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Late Fall Lawn Care

Holes In Your Bark Beds After Winter:


If you answered yes to this question, then you probably have VOLES. Voles are field mice. They spend the winter under the snow eating the bark off bushes and trees. They survive quite well under the snow because the snow cover insulates them from the cold air and predators cannot find them. Voles chew the grass at ground level and build nests with the grass. This creates trails throughout the lawn. Voles are also able to tunnel in the bark. They leave holes the size of quarters in the bark. We now offer a granular repellent application to deter their digging in your bark beds. This application should go down prior to snow. If we have a thaw in the winter, it is a good idea to apply it again. One application in your foundational beds costs $50.00. We can also treat your entire lawn.

Mulch Your Leaves:

It’s great to have big shade trees in your yard. But come fall you can start to resent them. Those big trees drop leaves and that means extra work for you. However, there’s good news! A recent study done at Michigan State University shows that you can forget about raking, blowing, and bagging leaves. Instead, just mulch them with your lawn mower. It’ll save you work, improve your soil, and add nutrients. Take the grass catcher off your mower and mow over the leaves on your lawn. You want to reduce your leaf clutter to dime-size pieces. You’ll know you’re done when about half an inch of grass can be seen through the mulched leaf layer. Once the leaf crumbs settle in, microbes and worms get to work recycling them. Any kind of rotary-action mower will do the job, and any kind of leaves can be chopped up. With several passes of your mower, you can mulch up to 18 inches of leaf clutter. When spring arrives, you’ll notice that the leaf litter you mulched up in the fall will have disappeared and your grass will look greener than ever.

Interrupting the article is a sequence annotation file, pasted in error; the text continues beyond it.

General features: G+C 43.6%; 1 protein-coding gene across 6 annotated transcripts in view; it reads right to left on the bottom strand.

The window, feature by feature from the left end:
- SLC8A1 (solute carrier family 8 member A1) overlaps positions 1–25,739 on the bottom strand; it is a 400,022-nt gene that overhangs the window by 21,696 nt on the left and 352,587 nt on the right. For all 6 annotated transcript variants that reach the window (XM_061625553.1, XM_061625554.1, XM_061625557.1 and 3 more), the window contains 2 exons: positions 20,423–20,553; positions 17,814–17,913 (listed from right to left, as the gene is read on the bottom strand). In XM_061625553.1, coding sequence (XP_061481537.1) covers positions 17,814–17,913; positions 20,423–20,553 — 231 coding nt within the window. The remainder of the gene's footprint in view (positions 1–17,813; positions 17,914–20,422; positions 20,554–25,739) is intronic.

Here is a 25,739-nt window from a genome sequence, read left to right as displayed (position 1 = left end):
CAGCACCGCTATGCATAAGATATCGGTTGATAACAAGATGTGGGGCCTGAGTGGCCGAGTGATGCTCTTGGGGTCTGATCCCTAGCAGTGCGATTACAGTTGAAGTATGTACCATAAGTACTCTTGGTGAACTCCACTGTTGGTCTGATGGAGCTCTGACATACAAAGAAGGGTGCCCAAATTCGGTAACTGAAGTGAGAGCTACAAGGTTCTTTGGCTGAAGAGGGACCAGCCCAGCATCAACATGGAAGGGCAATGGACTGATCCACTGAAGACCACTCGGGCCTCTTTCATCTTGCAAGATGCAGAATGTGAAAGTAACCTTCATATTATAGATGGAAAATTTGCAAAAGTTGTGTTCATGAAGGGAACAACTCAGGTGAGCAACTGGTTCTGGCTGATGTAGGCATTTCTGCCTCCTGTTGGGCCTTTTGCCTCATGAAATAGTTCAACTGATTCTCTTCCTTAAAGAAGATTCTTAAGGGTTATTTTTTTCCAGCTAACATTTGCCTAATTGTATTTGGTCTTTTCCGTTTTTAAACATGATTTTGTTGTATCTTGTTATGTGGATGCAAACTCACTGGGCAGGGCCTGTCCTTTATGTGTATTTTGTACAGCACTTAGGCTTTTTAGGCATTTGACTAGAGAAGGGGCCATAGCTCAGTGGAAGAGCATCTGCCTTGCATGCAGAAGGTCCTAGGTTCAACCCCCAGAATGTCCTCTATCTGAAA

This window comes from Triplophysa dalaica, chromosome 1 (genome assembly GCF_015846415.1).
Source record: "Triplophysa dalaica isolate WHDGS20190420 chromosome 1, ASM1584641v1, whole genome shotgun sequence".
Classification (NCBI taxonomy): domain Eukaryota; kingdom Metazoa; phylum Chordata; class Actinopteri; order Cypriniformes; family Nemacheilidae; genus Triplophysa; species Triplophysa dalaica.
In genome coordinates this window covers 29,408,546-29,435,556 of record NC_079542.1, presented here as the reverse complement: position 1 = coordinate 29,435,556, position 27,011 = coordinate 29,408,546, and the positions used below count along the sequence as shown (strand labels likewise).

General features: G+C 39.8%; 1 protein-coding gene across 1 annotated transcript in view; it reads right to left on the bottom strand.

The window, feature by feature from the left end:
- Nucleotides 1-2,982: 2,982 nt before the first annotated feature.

End of Season Mowing Height:

Just as it is important during the summer season to mow at the proper height, it is also important to adjust your mower height at the end of the mowing season. With each cutting this fall, gradually lower your mower height until your last cutting is at the lowest possible height without scalping your lawn. This will allow leaves to more easily blow off and will help protect your lawn from snow mold.